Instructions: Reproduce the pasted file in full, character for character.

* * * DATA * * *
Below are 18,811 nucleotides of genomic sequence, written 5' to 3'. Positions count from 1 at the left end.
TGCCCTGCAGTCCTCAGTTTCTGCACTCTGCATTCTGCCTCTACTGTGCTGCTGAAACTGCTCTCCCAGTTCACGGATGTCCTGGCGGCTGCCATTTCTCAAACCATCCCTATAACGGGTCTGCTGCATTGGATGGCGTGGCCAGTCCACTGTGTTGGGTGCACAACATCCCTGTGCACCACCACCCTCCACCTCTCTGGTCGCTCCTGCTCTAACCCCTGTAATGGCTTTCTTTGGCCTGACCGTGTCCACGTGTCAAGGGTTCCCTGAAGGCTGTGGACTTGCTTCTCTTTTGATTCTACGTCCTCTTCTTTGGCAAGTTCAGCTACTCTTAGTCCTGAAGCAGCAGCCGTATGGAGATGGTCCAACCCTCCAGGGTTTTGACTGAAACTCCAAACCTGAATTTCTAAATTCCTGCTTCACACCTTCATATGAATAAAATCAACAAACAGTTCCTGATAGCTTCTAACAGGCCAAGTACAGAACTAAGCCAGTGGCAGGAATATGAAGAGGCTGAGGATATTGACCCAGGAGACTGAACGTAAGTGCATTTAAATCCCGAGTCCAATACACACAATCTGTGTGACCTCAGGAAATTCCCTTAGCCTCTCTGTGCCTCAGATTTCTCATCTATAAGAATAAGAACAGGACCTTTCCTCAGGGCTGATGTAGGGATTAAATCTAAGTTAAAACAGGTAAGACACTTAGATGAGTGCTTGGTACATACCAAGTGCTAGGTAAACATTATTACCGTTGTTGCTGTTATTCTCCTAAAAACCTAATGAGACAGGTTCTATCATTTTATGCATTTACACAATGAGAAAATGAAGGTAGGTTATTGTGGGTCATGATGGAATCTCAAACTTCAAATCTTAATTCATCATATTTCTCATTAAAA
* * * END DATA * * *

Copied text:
Below are 18,811 nucleotides of genomic sequence, written 5' to 3'. Positions count from 1 at the left end.
TGCCCTGCAGTCCTCAGTTTCTGCACTCTGCATTCTGCCTCTACTGTGCTGCTGAAACTGCTCTCCCAGTTCACGGATGTCCTGGCGGCTGCCATTTCTCAAACCATCCCTATAACGGGTCTGCTGCATTGGATGGCGTGGCCAGTCCACTGTGTTGGGTGCACAACATCCCTGTGCACCACCACCCTCCACCTCTCTGGTCGCTCCTGCTCTAACCCCTGTAATGGCTTTCTTTGGCCTGACCGTGTCCACGTGTCAAGGGTTCCCTGAAGGCTGTGGACTTGCTTCTCTTTTGATTCTACGTCCTCTTCTTTGGCAAGTTCAGCTACTCTTAGTCCTGAAGCAGCAGCCGTATGGAGATGGTCCAACCCTCCAGGGTTTTGACTGAAACTCCAAACCTGAATTTCTAAATTCCTGCTTCACACCTTCATATGAATAAAATCAACAAACAGTTCCTGATAGCTTCTAACAGGCCAAGTACAGAACTAAGCCAGTGGCAGGAATATGAAGAGGCTGAGGATATTGACCCAGGAGACTGAACGTAAGTGCATTTAAATCCCGAGTCCAATACACACAATCTGTGTGACCTCAGGAAATTCCCTTAGCCTCTCTGTGCCTCAGATTTCTCATCTATAAGAATAAGAACAGGACCTTTCCTCAGGGCTGATGTAGGGATTAAATCTAAGTTAAAACAGGTAAGACACTTAGATGAGTGCTTGGTACATACCAAGTGCTAGGTAAACATTATTACCGTTGTTGCTGTTATTCTCCTAAAAACCTAATGAGACAGGTTCTATCATTTTATGCATTTACACAATGAGAAAATGAAGGTAGGTTATTGTGGGTCATGATGGAATCTCAAACTTCAAATCTTAATTCATCATATTTCTCATTAAAA